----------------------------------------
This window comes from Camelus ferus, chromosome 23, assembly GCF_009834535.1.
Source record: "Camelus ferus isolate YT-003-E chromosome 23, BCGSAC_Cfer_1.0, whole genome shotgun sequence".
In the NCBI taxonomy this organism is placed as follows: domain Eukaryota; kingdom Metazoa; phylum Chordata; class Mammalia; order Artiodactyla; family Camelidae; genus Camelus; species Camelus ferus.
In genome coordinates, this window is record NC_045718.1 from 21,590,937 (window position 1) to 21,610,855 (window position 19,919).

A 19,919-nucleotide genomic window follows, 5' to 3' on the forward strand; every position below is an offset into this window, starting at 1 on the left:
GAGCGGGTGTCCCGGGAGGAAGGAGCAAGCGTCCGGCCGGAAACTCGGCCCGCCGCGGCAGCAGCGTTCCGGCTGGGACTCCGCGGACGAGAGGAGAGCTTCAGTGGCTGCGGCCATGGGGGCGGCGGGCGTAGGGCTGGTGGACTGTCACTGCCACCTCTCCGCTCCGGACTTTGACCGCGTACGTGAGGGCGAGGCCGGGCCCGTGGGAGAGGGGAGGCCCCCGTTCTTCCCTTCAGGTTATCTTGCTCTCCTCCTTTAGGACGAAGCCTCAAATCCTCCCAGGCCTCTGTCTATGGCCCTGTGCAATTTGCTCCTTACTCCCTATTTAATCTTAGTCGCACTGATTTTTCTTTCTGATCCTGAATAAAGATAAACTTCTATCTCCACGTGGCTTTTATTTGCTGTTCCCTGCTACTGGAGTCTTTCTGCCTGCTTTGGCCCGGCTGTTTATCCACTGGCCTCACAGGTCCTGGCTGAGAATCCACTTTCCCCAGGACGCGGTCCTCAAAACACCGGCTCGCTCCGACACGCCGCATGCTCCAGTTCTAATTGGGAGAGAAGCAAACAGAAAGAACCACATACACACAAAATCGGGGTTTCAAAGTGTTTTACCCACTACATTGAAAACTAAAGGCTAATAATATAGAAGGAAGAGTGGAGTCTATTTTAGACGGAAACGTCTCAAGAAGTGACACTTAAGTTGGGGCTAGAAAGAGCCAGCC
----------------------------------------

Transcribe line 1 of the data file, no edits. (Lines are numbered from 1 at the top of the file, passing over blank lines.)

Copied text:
This window comes from Camelus ferus, chromosome 23, assembly GCF_009834535.1.